Vitamin B1 also called as Thiamine is a water-soluble vitamin of the B complex. All living organisms from bacteria to humans need thiamine for survival. Lower organisms like bacteria and fungi; and plants synthesize thiamine but other animals and humans cannot synthesize it so it should be consumed for survival.
It is extremely important for proper nerve function and proper glucose metabolism.
Vitamin B1 – Thiamine Sources
Thiamine is found various foods, both plant and animal sources. Yeast and yeast extract are the most highly concentrated sources of thiamine. Slightly fermented whole grains are also a rich source of Vitamin B1. In general, cereal grains (whole grains) are the most important dietary sources of thiamine. It is very important to consume whole grains as this vitamin is concentrated on the outer layers of the grain and this is lost while polishing. The major reason for this vitamin deficiency today is polishing of brown rice and using refined wheat flour.
Some other foods rich in thiamine are oatmeal, flax, sunflower seeds, brown rice, asparagus, kale, cauliflower, potatoes and oranges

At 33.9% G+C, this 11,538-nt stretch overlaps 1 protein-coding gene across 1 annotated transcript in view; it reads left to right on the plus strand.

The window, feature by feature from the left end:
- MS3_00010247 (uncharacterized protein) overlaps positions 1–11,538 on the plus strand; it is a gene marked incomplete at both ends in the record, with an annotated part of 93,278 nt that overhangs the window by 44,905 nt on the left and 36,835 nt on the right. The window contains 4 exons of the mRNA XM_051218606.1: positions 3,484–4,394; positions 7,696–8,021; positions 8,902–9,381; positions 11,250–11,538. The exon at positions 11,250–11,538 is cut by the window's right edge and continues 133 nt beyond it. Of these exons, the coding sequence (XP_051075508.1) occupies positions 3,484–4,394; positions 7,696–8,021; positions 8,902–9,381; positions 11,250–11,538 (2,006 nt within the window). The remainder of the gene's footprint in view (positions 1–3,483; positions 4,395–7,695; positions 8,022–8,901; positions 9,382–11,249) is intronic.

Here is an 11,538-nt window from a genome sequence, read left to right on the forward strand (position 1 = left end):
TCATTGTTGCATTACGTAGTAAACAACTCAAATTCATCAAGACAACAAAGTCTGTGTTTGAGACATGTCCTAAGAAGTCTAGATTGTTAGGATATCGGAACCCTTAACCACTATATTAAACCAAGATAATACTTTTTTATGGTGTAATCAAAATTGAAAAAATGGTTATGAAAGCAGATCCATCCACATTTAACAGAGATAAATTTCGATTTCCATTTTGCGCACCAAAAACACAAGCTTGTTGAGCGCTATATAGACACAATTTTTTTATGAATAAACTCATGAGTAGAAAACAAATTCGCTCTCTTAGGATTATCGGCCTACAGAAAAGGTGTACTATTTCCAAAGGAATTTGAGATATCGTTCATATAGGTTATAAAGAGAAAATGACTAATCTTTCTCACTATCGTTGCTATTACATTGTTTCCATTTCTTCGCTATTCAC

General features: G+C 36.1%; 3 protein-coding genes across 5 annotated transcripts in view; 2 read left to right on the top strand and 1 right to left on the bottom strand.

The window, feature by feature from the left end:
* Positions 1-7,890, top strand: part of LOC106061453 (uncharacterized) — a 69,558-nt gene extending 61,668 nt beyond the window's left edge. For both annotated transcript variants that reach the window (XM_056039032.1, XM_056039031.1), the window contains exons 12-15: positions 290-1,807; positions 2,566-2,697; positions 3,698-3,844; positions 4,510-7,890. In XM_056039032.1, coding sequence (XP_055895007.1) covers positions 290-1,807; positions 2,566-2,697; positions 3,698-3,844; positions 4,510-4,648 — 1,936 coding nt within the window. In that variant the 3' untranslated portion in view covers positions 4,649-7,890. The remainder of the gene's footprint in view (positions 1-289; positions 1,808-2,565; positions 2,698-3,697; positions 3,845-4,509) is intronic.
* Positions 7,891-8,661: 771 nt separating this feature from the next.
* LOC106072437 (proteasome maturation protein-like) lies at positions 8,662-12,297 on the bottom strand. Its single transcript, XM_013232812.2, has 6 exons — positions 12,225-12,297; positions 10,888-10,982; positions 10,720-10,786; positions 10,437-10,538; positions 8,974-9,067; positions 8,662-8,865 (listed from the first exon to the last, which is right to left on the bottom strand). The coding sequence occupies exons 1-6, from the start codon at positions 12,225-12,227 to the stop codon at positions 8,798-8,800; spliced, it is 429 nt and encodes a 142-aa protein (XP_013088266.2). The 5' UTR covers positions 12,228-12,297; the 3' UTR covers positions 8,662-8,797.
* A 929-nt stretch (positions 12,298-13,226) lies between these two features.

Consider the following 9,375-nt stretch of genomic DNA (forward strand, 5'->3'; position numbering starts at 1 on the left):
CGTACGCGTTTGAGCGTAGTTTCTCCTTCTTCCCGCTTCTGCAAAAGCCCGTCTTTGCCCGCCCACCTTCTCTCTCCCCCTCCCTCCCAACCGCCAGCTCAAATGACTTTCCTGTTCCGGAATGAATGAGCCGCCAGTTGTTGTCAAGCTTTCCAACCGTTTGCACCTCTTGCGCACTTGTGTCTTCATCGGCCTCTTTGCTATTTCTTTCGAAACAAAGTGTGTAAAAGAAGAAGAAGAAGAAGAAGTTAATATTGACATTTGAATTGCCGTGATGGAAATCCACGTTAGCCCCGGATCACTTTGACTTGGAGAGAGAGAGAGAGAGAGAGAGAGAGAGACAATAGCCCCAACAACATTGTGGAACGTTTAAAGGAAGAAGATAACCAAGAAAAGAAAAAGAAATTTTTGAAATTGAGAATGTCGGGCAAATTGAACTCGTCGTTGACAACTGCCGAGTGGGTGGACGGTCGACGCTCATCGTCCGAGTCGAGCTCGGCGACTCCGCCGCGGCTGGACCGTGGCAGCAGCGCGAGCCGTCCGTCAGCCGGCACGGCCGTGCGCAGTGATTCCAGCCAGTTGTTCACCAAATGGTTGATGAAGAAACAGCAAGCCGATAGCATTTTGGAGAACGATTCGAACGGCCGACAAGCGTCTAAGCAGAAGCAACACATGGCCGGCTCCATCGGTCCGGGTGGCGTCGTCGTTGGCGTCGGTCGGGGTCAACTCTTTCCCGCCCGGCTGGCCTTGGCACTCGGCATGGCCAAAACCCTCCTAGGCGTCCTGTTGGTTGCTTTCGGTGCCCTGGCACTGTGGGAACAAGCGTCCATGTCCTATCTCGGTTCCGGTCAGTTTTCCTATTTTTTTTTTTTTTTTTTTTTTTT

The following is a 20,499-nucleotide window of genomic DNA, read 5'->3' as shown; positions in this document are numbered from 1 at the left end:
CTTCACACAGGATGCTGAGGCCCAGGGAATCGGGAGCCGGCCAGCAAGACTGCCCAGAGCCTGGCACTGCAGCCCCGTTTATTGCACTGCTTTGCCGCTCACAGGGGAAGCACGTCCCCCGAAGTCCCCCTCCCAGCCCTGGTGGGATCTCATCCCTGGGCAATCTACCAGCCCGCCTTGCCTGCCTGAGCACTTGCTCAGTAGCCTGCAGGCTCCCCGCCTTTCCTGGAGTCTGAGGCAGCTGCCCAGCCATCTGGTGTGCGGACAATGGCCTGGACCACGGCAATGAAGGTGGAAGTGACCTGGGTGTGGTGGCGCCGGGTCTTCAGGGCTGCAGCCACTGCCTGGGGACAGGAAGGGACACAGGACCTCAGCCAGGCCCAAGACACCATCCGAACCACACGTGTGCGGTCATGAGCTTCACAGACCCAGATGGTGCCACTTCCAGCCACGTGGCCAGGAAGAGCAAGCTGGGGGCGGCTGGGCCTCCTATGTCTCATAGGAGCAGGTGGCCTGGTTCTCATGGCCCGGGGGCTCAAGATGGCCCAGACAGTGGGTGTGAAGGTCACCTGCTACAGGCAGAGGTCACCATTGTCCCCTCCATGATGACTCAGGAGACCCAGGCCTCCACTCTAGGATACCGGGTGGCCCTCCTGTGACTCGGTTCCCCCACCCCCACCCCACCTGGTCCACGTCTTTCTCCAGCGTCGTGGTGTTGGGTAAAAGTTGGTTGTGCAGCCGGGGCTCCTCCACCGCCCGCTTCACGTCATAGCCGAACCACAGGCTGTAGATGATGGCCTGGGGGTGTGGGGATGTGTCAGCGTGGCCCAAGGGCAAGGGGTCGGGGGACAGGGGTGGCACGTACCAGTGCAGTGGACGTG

Biological Functions of Vitamin B1
Vitamin B1 is required by the body on an every day basis for a healthy functioning of the nervous system and to maintain good metabolism levels. The important biological functions of Vitamin B1 are:[checklist]
- Thiamine derivatives and thiamine-dependent enzymes are present in all cells of the body
- Plays a vital role in glucose metabolism (people with diabetes have issues with thiamine levels)
- Maintains Cellular function
- Maintains the nervous system and neuron health[/checklist]
Vitamin B1- Deficiency
As thiamine derivatives and enzymes are present in every cell of our body, a thiamine deficiency will all of the organ systems. However, the nervous system and the heart are particularly sensitive to thiamine deficiency, this is because the oxidative metabolism is the highest in the heart and brain.
A severe thiamine deficiency may lead to metabolic coma and death. Vitamin B1 Deficiency might also be caused due to consumption of too much of anti-thiamine foods. Some of the anti-thiamine foods are tea, coffee and betel nuts.
Overall thiamine deficiency leads to complications in people with diabetes, beri beri (dry, wet and infantile), optic neuropathy, psychosis and Wernicke-Korsakoff syndrome.
Vitamin B1 – Requirements and supplements
On an average for a normal individual the daily minimum requirement of Vitamin B1 is 1.4 mg/day. However there is no proven risk of over-dosage, so there is no upper limit set for this vitamin.
Consumption of natural whole grains should be sufficient. Whole wheat bread, brown rice or other whole grain foods is sufficient. However if you want to some supplements then read more about the vitamin supplements before opting for supplements.